Most of us have dealt with the aftermath of spending too much time in the sun. From tender redness to peeling skin, a sunburn’s effects are well known. But what about when things take a turn for the worse? Your skin starts to blister, you get a headache, and you start experiencing chills. These are just a few possible symptoms of sun poisoning. We’re breaking down what the condition is, how to identify it and which steps to take to prevent it.
what is sun poisoning?
Unlike what the name implies, the condition is not actually the result of being poisoned by the sun’s ultraviolet (UV) rays. It’s actually your body’s response to the damage sun exposure has on your skin. Many of the symptoms, such as nausea and feeling generally unwell, are the result of being extremely dehydrated. Drinking water and electrolytes are an important part of recovery. You also should be careful to avoid touching the affected areas as much as possible.
In many cases, the cause of sun poisoning is unknown, but there are some pre-existing conditions, such as lupus, that are linked to a predisposition for it. Increased sun sensitivity also is a side effect of certain medications, including acne treatments, antibiotics, antidepressants, diuretics, heart drugs and birth control pills. If you plan on spending time in the sun, make sure you know the possible side effects of any medications you are taking. The condition also is more likely to appear in people who have fair skin, live near the equator and have a family history of skin cancer.
what are the symptoms?
The experience of sun poisoning can mimic an allergic reaction or the flu. Along with the redness, pain and sensitivity that comes with a regular sunburn, you may find yourself experiencing headache, fever and chills. Other common symptoms include:
- Severe rash
- Blistering or peeling skin
- Shortness of breath
how do you treat it?
Depending on the severity of the burn, sun poisoning can last for weeks. Picking or scratching the affected area can lead to infection, which exacerbates things. Signs of infection include bleeding and oozing, and if you notice either, you should immediately consult your health care provider. You may be able to treat sun poisoning as you would a regular sunburn, but you may require further invention, depending on the severity of symptoms. The condition is often treated with:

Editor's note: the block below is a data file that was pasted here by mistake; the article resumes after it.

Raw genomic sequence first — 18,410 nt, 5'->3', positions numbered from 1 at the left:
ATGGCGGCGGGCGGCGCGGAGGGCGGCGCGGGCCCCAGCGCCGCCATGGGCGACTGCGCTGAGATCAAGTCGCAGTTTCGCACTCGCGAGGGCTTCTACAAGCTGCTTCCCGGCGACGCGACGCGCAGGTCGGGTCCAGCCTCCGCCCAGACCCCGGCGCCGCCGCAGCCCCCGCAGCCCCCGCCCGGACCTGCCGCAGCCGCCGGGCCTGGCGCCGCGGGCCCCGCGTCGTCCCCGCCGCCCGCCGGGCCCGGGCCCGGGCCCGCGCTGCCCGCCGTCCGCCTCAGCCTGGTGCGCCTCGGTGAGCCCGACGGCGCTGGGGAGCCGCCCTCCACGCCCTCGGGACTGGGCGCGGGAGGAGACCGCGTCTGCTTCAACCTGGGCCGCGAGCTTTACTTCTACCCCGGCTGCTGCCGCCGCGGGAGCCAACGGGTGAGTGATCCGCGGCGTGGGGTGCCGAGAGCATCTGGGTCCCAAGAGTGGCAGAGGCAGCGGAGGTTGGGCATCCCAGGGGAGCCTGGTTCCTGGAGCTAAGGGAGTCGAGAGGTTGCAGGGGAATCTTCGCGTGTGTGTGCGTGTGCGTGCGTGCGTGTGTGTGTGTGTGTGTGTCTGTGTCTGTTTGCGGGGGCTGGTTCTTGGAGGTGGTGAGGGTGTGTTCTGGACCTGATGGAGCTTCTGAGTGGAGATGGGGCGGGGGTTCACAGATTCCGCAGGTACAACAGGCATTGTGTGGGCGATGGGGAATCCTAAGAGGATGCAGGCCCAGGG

- Cold baths or cold compresses
- Aloe gel or a moisturizer
- Steroid creams or oral steroids
- Over-the-counter pain medications, such as ibuprofen or acetaminophen
- Prescription pain medication
- Topical antibiotics
- IV fluids for dehydration
how can you prevent it?
The same precautions that help you prevent sunburn will protect you from sun poisoning. Here are some tips for staying safe the next time you head outside:
- Use sunscreen. Pick a broad spectrum sunscreen (one that protects from both UVA and UVB rays) with an SPF of at least 30. Make sure to apply it 15 to 30 minutes before sun exposure and reapply every two hours.
- Wear protective clothing. This includes sunglasses and broad-brim hats. Clothing made from tightly woven or dark-colored fabric can also offer increased protection from UV rays.
- Stay out of the sun during peak hours. Try to avoid extended periods of sun exposure between 10 a.m and 4 p.m., especially during the summer.
Source: Cleveland Clinic